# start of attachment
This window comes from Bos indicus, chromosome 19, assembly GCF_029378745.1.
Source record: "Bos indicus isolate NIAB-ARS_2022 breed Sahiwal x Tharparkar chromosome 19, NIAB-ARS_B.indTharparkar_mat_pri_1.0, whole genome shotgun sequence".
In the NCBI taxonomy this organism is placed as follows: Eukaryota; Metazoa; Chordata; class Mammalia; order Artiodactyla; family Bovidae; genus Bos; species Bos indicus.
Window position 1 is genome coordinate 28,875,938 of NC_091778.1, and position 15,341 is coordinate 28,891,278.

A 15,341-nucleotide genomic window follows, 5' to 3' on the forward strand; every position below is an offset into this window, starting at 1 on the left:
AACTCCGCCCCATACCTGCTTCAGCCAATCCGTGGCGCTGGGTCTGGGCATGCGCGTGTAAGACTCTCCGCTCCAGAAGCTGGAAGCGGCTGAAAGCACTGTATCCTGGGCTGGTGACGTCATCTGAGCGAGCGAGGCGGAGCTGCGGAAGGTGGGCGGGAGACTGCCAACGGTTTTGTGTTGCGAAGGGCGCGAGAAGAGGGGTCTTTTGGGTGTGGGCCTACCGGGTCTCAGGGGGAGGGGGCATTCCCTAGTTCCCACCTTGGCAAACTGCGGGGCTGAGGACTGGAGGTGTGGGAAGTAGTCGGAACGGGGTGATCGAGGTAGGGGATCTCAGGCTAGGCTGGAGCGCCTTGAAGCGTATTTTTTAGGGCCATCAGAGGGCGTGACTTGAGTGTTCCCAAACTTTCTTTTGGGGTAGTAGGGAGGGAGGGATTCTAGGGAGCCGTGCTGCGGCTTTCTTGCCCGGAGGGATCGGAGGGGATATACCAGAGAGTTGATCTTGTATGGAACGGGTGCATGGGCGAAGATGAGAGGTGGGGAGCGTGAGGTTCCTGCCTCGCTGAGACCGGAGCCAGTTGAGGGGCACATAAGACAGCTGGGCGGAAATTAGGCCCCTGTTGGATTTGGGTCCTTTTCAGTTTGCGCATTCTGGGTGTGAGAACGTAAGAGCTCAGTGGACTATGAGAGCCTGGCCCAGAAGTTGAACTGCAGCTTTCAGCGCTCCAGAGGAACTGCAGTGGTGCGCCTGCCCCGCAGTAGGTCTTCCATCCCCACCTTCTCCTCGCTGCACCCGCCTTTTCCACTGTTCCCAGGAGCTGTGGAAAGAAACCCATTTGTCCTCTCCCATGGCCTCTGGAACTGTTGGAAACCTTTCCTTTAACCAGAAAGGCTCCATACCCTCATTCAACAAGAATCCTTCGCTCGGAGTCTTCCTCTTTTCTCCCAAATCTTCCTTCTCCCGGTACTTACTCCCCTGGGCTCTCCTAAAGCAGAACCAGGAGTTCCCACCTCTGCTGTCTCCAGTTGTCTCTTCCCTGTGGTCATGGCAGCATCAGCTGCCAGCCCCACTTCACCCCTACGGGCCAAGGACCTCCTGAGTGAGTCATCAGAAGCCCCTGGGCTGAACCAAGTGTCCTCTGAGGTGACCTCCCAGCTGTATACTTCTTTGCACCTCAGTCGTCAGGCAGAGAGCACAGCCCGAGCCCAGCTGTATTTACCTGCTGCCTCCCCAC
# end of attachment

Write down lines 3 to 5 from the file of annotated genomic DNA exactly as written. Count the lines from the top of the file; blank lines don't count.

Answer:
In the NCBI taxonomy this organism is placed as follows: Eukaryota; Metazoa; Chordata; class Mammalia; order Artiodactyla; family Bovidae; genus Bos; species Bos indicus.
Window position 1 is genome coordinate 28,875,938 of NC_091778.1, and position 15,341 is coordinate 28,891,278.

A 15,341-nucleotide genomic window follows, 5' to 3' on the forward strand; every position below is an offset into this window, starting at 1 on the left: